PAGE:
With this assumption, the following reduced system model is obtained:

$$\begin{aligned} \frac{\partial T_{k}}{\partial x}=& \frac{k^{\prime}}{R^{2} \rho C}\left(\frac{\partial}{\partial x}\left(\frac{\partial T_{N}}{\partial x}\right), \phi_{k}\right) \\ &-\frac{F \varepsilon \sigma}{Z \rho C T_{e}}\left(P_{N}\left(\left(T_{e} T+T_{e}\right)^{4}-\bar{T}_{a}^{4}\right), \phi_{k}\right) \\ &+\frac{\varepsilon}{Z \rho C T_{e}}\left(P_{N} \sum_{j=1}^{5} V_{j}(x) u(j, t), \phi_{k}\right) \end{aligned}$$

for $k=1,...,N$. Because

$$\left(\frac{\partial}{\partial x}\left(\frac{\partial T_{N}}{\partial x}\right), \phi_{k}\right)=\sum_{i=1}^{N} T_{i}\left(\frac{\partial}{\partial x}\left(\frac{\partial \phi_{i}}{\partial x}\right), \phi_{k}\right)$$

for $k=1,...,N$, we have the following reduced system


for $k=1,...,N$.


We can rewrite the finite-dimensional model as follows:



$$T=\left[T_{1}, \quad T_{2}, \quad L \quad T_{N}\right]^{\prime}$$ $$A=\frac{k^{\prime}}{R^{2} \rho C}\left[\begin{array}{ccccc} \frac{1}{h} & -\frac{1}{h} & 0 & 0 & 0 \\ -\frac{1}{h} & \frac{2}{h} & -\frac{1}{h} & 0 & 0 \\ 0 & -\frac{1}{h} & \frac{2}{h} & -\frac{1}{h} & \mathrm{M} \\ 0 & 0 & -\frac{1}{h} & \frac{2}{h} & -\frac{1}{h} \\ 0 & 0 & 0 & -\frac{1}{h} & \frac{1}{h} \end{array}\right]$$ $$F(T)=-\frac{F \varepsilon \sigma}{Z \rho C T_{e}}\left[\begin{array}{c} \left(\left(T_{e} T_{N}+T_{e}\right)^{4}-\bar{T}_{a}^{4}, \phi_{1}\right) \\ \mathrm{M} \\ \left(\left(T_{e} T_{N}+T_{e}\right)^{4}-\bar{T}_{a}^{4}, \phi_{N}\right) \end{array}\right]$$ $$B=\frac{\varepsilon}{Z \rho C T_{e}}\left[\begin{array}{ccc} \left(P_{N} V_{1}, \phi_{1}\right) & \mathrm{L} & \left(P_{N} V_{5}, \phi_{1}\right) \\ & \mathrm{O} & \\ \left(P_{N} V_{1}, \phi_{N}\right) & \mathrm{L} & \left(P_{N} V_{5}, \phi_{N}\right) \end{array}\right]$$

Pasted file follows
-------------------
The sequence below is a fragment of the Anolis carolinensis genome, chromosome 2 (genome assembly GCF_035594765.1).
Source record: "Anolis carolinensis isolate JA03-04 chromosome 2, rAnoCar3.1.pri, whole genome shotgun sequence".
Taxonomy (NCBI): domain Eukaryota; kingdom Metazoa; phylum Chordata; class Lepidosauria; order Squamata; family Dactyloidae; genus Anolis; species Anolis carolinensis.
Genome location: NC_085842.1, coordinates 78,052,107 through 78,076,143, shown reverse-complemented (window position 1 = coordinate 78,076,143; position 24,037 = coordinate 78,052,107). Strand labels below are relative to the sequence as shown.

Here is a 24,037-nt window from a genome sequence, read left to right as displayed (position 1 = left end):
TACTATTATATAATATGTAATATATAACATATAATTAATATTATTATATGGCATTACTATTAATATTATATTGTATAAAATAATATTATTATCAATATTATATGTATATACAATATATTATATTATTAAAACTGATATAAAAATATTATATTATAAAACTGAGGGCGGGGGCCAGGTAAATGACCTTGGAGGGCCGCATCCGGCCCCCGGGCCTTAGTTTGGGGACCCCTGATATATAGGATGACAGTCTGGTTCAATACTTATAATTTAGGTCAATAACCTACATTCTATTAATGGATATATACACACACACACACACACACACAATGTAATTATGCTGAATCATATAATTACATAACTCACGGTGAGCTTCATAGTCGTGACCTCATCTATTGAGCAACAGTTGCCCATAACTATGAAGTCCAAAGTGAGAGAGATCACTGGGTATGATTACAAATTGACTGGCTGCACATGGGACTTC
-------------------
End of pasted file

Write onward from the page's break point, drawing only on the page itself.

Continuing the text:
$$\boldsymbol{u}(t)=\left[\begin{array}{lll} u(1, t), & u(2, t), & \mathrm{L} & u(5, t) \end{array}\right]'$$

The derivation of the matrix $A$ is given in the appendix.

Based on the finite-dimensional model of the RTP system, we propose an adaptive learning control algorithm in this section to control the temperature on the wafer to a desired one $T_{d}$. The error is defined as $E=\left[e_{1} \mathrm{L} e_{N}\right]^{T}=T-T_{d}$. The design procedure of the ILC law is as follows:

1) The error dynamics can be obtained from the reduced model (13)as:


In this RTP application, we assume that ../../Resources/ieie/JSTS.2020.20.1.084/image1.png and $A T+F(T)=\psi A T$ where $\psi$ is some unknown system parameter for the controller. In order to keep $E \equiv 0$, we must have ../../Resources/ieie/JSTS.2020.20.1.084/image2.png which gives that

$$u=B^{T}\left(B B^{T}\right)^{-1}[-\psi A T]$$

2) To estimate the unknown system parameter $\psi$ , we use a traditional proportional-type iterative learning algorithm as follows:

$$\hat{\psi}_{I}(t)=\hat{\psi}_{I-1}(t)+q\left(A T_{I}\right)^{\prime} E_{I}$$

where $\hat{\psi}_{I}$ is the estimation of $\psi$ and $q$ is the proportional learning parameter.

$$\boldsymbol{u}_{I}=B^{T}\left(B B^{T}\right)^{-1}\left[-r E_{I}-\hat{\psi}_{I} A T_{I}\right]$$

3) A proportional-type control law is added to the control algorithm to guarantee that the control algorithm is effective when the estimated parameter $\hat{\psi}_{I}$ is zero.

As the result, the control strategy is proposed as:

$$\hat{\psi}_{I}(t)=\hat{\psi}_{I-1}(t)+q\left(A T_{I}\right)^{\prime} E_{I}$$

with the updating laws

where $I$ represents the iteration number of the control, $r$ and $q$ are some positive learning parameters.

In this control algorithm, $\psi$ represents some unknown system parameter which is estimated using the iterative learning scheme (18)and $\hat{\psi}_{I}$ is its estimation in the $I$th iteration. With this estimated parameter, the adaptive controller (17)is designed and the accuracy of the temperature tracking can be improved iteratively. This is the basic idea of the proposed adaptive iterative learning control method. The structure of the proposed controller for heating the wafer in the RTP system is illustrated in Fig. 3.

In this algorithm, we require that $B$ has a right inverse, that is $BB^{T}$ is not singular. Fortunately, this is satisfied in the model of RTP system we consider.